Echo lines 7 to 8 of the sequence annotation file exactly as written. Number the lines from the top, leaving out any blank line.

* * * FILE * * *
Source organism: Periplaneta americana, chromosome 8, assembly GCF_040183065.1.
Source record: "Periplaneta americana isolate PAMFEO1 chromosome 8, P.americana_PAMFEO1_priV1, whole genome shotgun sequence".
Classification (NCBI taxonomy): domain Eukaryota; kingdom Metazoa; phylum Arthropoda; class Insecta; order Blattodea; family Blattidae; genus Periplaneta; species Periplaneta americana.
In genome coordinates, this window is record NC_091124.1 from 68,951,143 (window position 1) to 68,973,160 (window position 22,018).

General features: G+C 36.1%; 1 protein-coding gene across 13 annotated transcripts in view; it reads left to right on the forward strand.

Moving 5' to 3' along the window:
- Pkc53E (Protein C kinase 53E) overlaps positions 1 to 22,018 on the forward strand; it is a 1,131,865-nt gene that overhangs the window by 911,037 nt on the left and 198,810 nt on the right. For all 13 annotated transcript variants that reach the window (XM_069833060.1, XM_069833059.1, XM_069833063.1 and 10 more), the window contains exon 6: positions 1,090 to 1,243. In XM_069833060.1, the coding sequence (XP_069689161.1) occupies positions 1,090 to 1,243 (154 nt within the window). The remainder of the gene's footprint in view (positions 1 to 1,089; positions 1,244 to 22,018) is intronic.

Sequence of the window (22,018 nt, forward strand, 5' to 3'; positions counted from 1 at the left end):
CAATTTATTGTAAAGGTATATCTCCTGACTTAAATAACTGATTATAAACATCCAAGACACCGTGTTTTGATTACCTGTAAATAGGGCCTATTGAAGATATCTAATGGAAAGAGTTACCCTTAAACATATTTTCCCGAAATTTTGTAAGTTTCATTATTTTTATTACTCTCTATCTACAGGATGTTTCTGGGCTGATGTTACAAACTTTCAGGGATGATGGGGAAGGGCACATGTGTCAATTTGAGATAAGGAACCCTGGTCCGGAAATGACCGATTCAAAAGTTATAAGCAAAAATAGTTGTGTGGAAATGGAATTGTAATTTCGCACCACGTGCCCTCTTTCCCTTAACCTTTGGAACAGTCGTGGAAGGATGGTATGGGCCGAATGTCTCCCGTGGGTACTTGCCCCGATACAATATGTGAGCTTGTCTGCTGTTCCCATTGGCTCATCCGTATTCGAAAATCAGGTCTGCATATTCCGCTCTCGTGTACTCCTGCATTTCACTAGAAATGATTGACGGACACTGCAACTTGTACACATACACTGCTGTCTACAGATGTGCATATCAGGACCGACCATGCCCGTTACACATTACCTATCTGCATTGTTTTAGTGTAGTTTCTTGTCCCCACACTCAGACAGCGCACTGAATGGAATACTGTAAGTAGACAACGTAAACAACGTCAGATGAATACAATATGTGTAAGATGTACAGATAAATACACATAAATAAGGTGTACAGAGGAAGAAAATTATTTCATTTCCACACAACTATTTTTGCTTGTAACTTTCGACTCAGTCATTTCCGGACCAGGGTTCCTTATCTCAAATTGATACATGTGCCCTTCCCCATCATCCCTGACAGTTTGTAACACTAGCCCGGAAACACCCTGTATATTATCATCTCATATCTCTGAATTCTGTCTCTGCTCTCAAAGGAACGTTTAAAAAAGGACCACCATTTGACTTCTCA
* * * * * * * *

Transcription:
- Pkc53E (Protein C kinase 53E) overlaps positions 1 to 22,018 on the forward strand; it is a 1,131,865-nt gene that overhangs the window by 911,037 nt on the left and 198,810 nt on the right. For all 13 annotated transcript variants that reach the window (XM_069833060.1, XM_069833059.1, XM_069833063.1 and 10 more), the window contains exon 6: positions 1,090 to 1,243. In XM_069833060.1, the coding sequence (XP_069689161.1) occupies positions 1,090 to 1,243 (154 nt within the window). The remainder of the gene's footprint in view (positions 1 to 1,089; positions 1,244 to 22,018) is intronic.

Sequence of the window (22,018 nt, forward strand, 5' to 3'; positions counted from 1 at the left end):